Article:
Getting back to our matte problem that we’re going to try to fix with BCC Matte Choker.
    At default, it looks like the values are doing their job a little bit too well. So, let’s lower the Blur 1 control, and Choke 1 control slightly, and that should give us a nice looking edge with no matte line.

     

    Part 3:

     

    Color Balancing

    The next aspect of our composite to think about - is color. Does the foreground fit into the background colorwise? Almost. So, we need to add another filter.

    Before we do that, let’s go to the BCC Matte Choker controls in the Title Matte parameter group and select the Multifilter Mid checkbox. Once you select Multifilter Mid, the image no longer displays composited over the background. For this reason, while you adjust your middle filters, it helps to select the Multifilter End checkbox so you can see the result as it should be seen. Then when you're finished adjusting, select Multifilter Mid again and your nest is ready for a new filter.

    Inside the Effect Palette, if you navigate to the BCC Colors and Blurs category, you’ll see a bunch of color filters available at our disposal. Each one has their place, but the one that will best serve us right now will be the BCC Hue-Saturation-Lightness, or HSL effect. Alt-drag that filter onto our foreground V2 track.

    Whenever we do color balancing, it’s always a good idea to see the foreground composited over the background because that’s what we’re color matching to. So, let’s go to the Effect Editor, inside the Title Matte parameter group and set Multifilter to End so we can see it over the background.

    Whoa. That frog suit just jumps off that background; so, we should desaturate it a bit. Let’s go to the Saturation control and lower that. That looks better. Always remember to look at the flesh tones, and our toddler is looking a little magenta, so we’ll shift the Hue on him a bit. There we go.

     

    Part 4:

     

    Making it Seamless

    Next, we're going to add one of my favorite BCC effects, the BCC Light Wrap filter. I really like this effect because it adds to the realism of a composite by creating an edge matte that allows the background image to be reflected around the border of the foreground image – and this results in a very seamless composite.

    As always, before adding a new filter, we need to go into the existing filter and inside the Title Matte parameter group, select Multifilter Mid. Now we’re ready to add BCC Light Wrap. So, let’s go to the Effect Palette, inside the Keys and Matte category, and Alt-drag the BCC Light Wrap filter and drop it on the foreground V2 track.

    Inside the Effect Editor, let’s untwirl the Title Matte parameter group of the Light Wrap controls and select Multifilter End. Since this is the last filter we’re going to use in our nest, we can just keep it set to End.

    How does all that look inside our nest? From the bottom of the nest, we can see the first effect we applied – BCC Chroma Key. Then on top of that, we stacked our middle filters – BCC Matte Choker and BCC HSL, both set to Multifilter Mid. And, the icing on the cake, our last filter, is BCC Light Wrap set to Multifilter End.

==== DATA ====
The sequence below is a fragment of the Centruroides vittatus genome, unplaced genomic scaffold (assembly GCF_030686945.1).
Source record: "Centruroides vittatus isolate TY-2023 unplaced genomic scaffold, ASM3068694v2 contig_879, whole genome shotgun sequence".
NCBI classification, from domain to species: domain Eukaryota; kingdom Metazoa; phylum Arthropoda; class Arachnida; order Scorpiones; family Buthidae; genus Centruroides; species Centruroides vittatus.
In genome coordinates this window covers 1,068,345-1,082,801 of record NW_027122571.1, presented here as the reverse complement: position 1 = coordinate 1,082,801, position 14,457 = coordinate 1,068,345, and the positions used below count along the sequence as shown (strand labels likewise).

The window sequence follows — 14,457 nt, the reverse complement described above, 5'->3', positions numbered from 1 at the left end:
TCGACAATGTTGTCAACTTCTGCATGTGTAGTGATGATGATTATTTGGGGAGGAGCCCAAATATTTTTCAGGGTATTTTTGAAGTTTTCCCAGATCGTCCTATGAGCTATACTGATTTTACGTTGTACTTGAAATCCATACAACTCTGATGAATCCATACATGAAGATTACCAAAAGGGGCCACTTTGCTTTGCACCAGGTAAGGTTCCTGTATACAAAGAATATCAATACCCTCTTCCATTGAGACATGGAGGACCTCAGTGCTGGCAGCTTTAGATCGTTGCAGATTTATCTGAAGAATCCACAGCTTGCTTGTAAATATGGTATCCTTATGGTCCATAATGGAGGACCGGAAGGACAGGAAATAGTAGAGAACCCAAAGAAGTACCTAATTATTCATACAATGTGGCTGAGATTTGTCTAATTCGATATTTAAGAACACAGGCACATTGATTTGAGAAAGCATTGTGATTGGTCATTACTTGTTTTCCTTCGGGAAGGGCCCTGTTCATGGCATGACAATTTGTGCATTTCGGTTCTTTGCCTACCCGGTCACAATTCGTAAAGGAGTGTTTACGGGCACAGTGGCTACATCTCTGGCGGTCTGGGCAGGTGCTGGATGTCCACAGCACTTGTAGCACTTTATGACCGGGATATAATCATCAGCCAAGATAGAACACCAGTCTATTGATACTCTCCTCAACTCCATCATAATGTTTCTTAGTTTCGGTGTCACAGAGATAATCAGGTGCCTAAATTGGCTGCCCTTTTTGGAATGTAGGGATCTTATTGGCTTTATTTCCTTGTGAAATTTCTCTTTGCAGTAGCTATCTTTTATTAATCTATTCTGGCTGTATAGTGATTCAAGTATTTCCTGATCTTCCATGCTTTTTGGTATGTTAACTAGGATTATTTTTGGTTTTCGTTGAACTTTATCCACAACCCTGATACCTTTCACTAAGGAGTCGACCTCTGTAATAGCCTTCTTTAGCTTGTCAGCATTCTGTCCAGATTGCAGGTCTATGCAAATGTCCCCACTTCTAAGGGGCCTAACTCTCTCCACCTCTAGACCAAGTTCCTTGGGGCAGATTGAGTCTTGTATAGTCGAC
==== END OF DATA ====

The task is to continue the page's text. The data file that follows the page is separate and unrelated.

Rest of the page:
Getting back to the Light Wrap effect, it should be working right at default. To see that, let’s change the View menu to Wrap On Black and you’ll see the edge matte that was just created.

    Let's change the view back to Normal and go back to the controls. I'm going to back off a bit on the wrap effect because the hands are looking a little muddied. Go to the Width control and bring that value down slightly while we watch the hands.

    Change the View back to Wrap On Black, we have less of an effect applied, we can see it right there, and then we’ll change the view back to Normal.

     

    Part 5:

     

    A Last Detail

    For a final touch we’re going to add a drop shadow to our toddler. We could use the BCC Drop Shadow filter located inside the BCC Effects category, but why would we? All of the BCC keying and matte filters contain drop shadow capability that conveniently allows us to add a shadow effect during any of our matte-key processes. So, with that in mind, lets go to the Effect Editor and scroll down to the bottom of the BCC Light Wrap controls where we’ll see a Drop Shadow parameter group. Untwirl it and select Enable Drop Shadow. Right out of the box the drop shadow looks pretty good, so no need for adjustment.

    And, there’s our composite showing all of the nested effects applied. We achieved our goal of getting the foreground to fit into that background environment. But don’t stop here! Feel free to experiment and add more BCC filters to your nest. For example, if your blue or green screen was shot using a Red One HD camera, but your background was shot on 35 millimeter film, add a BCC Match Grain filter to your nest to add grain to your clean Red footage.

    That’s just one of many solutions BCC can offer you, the Avid Editor. This has been John Lafauce for Avid Technology.

     

    BCC filters come bundled with Avid Media Composer, Avid Newscutter and Avid Symphony.

     

    Johnla

     

     

  • Sat, Jun 20 2009 4:18 PM In reply to

    • Marianna
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    Re: BCC Chroma Keying Workflow in Avid Media Composer

    Thanks for that very informative series of tutorials, John.

    Regards,
    Douglas